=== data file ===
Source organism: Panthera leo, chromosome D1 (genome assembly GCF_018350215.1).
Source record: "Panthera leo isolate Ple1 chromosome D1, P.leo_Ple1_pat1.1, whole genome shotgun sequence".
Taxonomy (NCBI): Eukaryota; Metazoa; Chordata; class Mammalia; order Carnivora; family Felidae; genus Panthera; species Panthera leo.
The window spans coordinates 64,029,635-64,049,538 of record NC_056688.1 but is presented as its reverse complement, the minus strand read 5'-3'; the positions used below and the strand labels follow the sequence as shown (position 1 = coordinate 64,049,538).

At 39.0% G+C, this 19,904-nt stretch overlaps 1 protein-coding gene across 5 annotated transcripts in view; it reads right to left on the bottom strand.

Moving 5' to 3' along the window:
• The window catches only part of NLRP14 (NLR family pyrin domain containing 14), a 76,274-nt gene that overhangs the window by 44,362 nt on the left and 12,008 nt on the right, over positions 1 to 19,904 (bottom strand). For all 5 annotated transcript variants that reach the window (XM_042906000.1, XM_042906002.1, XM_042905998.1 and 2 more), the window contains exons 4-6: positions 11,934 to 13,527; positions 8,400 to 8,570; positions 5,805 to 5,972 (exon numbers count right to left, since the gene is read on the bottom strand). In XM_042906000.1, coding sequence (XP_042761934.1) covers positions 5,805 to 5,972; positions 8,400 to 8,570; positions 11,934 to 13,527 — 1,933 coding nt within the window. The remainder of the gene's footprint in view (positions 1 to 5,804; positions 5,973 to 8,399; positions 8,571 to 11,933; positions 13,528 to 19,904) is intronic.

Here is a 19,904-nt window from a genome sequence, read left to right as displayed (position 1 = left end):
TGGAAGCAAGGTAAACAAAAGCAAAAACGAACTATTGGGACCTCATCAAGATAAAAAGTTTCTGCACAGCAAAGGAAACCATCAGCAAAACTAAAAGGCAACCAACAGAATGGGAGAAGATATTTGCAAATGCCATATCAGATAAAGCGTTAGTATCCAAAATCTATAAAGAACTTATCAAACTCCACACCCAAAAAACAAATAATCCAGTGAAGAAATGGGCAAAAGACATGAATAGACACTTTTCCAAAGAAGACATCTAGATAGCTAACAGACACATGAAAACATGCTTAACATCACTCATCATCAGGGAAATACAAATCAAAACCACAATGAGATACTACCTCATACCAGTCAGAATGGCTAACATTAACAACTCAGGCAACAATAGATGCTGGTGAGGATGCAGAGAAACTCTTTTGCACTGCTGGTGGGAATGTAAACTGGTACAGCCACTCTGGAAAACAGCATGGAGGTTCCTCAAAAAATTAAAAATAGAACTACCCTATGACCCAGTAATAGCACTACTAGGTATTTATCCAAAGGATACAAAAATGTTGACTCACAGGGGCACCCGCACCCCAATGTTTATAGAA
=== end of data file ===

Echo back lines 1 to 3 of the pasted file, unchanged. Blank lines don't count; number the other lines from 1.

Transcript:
Source organism: Panthera leo, chromosome D1 (genome assembly GCF_018350215.1).
Source record: "Panthera leo isolate Ple1 chromosome D1, P.leo_Ple1_pat1.1, whole genome shotgun sequence".
Taxonomy (NCBI): Eukaryota; Metazoa; Chordata; class Mammalia; order Carnivora; family Felidae; genus Panthera; species Panthera leo.